April 5, 2016

Michigan Farmers Jumpstate Milk Donations to Flint Kids

 |  By: Jim Dickrell

While thousands of gallons of bottled water are pouring into Flint, Mich., in response to its lead-in-the-pipes crisis, Michigan dairy farmers and processors are responding to an unfulfilled dietary need: milk for kids and families.

“Many of the children affected were from food-insecure households, often not having access to nutritious foods,” says Sharon Toth, registered dietitian and chief executive officer of United Dairy Industry of Michigan (UDIM). “Although milk is the number one food requested at food banks, it’s rarely donated. Milk is especially important for these children because calcium-rich foods like dairy can help mitigate the effects of lead poisoning.”

UDIM has now launched www.FlintMilk.org, to provide a million glasses of milk for the Food Bank of Eastern Michigan. Michigan dairy farmers and processors have pledged to match every donation glass-for-glass to help ensure the 1 million glass goal is reached. UDIM has jump-started the project with a $10,000 grant to assist the Food Bank with distribution logistics of moving milk to local pantries.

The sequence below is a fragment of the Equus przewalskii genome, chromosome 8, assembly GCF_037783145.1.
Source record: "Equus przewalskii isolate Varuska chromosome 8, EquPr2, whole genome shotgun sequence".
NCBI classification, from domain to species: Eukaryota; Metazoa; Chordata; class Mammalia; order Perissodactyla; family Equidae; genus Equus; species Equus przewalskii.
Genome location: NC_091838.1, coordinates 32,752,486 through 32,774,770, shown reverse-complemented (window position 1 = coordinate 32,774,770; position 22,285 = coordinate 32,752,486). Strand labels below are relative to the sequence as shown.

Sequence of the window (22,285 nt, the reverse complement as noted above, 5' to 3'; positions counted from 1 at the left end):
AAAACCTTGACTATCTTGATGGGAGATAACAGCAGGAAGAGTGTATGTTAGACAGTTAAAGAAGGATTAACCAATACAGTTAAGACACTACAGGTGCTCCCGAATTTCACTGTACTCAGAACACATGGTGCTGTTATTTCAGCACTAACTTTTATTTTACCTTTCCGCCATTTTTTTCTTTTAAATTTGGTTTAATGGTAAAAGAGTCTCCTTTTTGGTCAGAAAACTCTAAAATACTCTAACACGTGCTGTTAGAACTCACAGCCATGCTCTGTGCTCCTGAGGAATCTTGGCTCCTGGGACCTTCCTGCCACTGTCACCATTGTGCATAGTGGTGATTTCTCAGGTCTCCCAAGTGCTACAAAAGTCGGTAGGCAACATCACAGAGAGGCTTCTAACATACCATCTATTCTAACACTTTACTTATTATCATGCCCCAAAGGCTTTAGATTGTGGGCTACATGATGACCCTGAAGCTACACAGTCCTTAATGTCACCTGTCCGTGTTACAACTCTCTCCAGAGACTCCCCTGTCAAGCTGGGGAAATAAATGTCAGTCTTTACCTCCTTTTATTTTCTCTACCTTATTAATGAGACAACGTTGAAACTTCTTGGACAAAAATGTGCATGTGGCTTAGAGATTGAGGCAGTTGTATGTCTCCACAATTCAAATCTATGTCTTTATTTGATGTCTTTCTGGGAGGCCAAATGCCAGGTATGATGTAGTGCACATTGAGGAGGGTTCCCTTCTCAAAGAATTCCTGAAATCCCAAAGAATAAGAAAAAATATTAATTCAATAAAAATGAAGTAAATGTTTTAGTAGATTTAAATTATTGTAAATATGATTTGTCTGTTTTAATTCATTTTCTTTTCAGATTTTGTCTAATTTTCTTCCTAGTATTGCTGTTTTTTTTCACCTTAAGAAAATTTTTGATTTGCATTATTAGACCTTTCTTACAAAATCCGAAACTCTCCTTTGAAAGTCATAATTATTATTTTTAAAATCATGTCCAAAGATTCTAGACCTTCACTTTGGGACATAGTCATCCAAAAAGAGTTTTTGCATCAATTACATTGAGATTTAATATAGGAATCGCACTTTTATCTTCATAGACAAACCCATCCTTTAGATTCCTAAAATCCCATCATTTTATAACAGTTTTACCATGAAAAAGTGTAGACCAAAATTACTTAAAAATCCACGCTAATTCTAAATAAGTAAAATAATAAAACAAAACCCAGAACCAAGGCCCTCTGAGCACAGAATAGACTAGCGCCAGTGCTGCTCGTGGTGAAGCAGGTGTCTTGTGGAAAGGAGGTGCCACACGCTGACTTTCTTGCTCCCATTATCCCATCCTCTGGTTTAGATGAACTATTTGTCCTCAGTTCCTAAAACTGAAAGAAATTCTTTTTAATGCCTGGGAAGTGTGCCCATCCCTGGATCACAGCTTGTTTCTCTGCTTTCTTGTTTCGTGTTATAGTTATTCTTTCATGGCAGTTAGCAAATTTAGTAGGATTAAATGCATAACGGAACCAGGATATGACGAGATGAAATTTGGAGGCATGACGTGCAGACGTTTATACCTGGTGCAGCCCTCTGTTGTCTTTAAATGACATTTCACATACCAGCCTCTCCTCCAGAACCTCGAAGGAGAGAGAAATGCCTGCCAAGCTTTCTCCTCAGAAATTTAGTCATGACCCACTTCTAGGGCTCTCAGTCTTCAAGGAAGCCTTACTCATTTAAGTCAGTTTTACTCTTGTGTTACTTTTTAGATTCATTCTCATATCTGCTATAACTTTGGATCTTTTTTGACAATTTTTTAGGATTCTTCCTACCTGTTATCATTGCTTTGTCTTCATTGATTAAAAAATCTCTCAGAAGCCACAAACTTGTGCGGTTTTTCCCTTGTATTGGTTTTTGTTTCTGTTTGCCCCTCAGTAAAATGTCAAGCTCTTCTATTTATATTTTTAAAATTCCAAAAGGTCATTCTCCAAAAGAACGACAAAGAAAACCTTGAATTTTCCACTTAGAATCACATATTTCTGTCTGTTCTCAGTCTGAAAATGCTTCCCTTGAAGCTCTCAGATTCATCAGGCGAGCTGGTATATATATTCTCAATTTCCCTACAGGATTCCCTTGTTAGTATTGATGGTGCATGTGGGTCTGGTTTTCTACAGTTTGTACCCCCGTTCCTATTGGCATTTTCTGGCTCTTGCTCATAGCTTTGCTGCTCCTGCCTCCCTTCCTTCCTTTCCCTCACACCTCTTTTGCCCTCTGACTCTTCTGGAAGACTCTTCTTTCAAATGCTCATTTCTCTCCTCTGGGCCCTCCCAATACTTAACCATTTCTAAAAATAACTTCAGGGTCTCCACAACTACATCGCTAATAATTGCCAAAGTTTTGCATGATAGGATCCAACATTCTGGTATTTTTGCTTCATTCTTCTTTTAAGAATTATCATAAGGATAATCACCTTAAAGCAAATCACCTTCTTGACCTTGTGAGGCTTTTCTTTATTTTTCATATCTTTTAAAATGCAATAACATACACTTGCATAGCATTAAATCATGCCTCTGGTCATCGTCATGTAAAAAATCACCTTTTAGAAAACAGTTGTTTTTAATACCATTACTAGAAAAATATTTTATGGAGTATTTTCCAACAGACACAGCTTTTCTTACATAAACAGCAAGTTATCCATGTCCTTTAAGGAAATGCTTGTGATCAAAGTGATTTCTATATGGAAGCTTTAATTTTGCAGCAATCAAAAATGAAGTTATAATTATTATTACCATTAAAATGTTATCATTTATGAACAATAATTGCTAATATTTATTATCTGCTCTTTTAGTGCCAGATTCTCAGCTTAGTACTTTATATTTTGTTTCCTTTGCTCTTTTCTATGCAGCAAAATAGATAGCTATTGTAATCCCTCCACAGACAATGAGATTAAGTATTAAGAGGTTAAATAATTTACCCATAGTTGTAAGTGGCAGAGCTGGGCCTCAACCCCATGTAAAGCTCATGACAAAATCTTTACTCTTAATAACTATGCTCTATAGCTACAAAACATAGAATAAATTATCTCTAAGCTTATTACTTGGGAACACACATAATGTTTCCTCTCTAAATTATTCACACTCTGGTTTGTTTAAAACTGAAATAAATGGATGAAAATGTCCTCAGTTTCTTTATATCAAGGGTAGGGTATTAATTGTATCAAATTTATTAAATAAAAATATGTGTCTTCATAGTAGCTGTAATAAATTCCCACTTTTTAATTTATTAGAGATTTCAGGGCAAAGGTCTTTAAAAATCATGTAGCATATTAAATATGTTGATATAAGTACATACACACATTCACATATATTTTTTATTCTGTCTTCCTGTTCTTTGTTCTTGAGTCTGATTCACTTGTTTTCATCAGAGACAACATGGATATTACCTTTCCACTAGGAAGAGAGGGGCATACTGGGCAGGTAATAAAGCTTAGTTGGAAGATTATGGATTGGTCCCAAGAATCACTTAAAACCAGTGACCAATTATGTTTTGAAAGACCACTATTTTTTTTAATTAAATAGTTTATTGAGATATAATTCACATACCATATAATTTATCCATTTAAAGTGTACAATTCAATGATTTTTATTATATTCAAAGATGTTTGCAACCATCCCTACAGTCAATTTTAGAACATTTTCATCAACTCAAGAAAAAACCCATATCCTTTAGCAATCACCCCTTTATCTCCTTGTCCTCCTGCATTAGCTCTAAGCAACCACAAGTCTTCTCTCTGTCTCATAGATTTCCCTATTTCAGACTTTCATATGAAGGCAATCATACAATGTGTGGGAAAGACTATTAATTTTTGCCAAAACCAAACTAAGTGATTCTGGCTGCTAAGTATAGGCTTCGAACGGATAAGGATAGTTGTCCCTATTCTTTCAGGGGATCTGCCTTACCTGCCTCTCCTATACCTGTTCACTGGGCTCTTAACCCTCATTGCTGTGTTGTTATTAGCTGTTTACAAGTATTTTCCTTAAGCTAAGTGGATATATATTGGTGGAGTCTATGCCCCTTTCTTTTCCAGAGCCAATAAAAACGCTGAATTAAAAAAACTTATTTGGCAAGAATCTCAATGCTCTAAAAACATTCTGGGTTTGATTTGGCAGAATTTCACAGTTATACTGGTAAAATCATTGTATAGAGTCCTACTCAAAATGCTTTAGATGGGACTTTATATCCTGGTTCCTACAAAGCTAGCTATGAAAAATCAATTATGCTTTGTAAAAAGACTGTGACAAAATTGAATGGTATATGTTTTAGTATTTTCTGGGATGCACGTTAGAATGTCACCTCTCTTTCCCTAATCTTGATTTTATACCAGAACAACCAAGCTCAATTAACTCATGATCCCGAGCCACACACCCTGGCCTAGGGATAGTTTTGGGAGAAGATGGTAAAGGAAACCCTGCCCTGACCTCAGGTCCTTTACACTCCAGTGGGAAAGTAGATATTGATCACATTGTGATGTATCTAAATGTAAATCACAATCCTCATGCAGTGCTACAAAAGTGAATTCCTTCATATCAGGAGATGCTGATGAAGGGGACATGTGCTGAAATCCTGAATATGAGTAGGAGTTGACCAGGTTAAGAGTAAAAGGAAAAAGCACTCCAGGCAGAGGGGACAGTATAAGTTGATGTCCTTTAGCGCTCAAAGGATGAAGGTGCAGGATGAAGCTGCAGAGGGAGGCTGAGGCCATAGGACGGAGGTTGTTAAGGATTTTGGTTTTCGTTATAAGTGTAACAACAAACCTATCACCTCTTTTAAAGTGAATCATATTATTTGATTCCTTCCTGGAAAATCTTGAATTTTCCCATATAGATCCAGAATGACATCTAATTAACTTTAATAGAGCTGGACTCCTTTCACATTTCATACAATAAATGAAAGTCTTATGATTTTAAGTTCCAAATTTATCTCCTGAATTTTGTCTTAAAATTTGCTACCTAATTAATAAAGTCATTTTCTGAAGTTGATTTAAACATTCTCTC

“The nutrients in milk are essential for growing children, and calcium is known to help block the absorption of lead into the body,” said William E. Kerr, president of the Food Bank of Eastern Michigan. “A donation such as this that we can distribute throughout Flint will have a major impact on the children suffering from lead exposure.”

The Kroger Co. is also providing discounted milk pricing to ensure every donated dollar stretches as far as possible in bringing milk to Flint. “Our associates and dairy farm families want to help, and are committed to working with UDIM to create a steady flow of nutrient-rich milk to Flint residents in need,” says Ken McClure, Kroger communications manager.

In the coming months, UDIM will recruit other organizations, athletes and individuals to support  the effort. Already, world champion swimmer Allison Schmitt of Canton, Mich., and Olympic hopeful track star Leah O’Connor of Croswell have donated two truckloads of milk, 68,000 glasses, to the effort.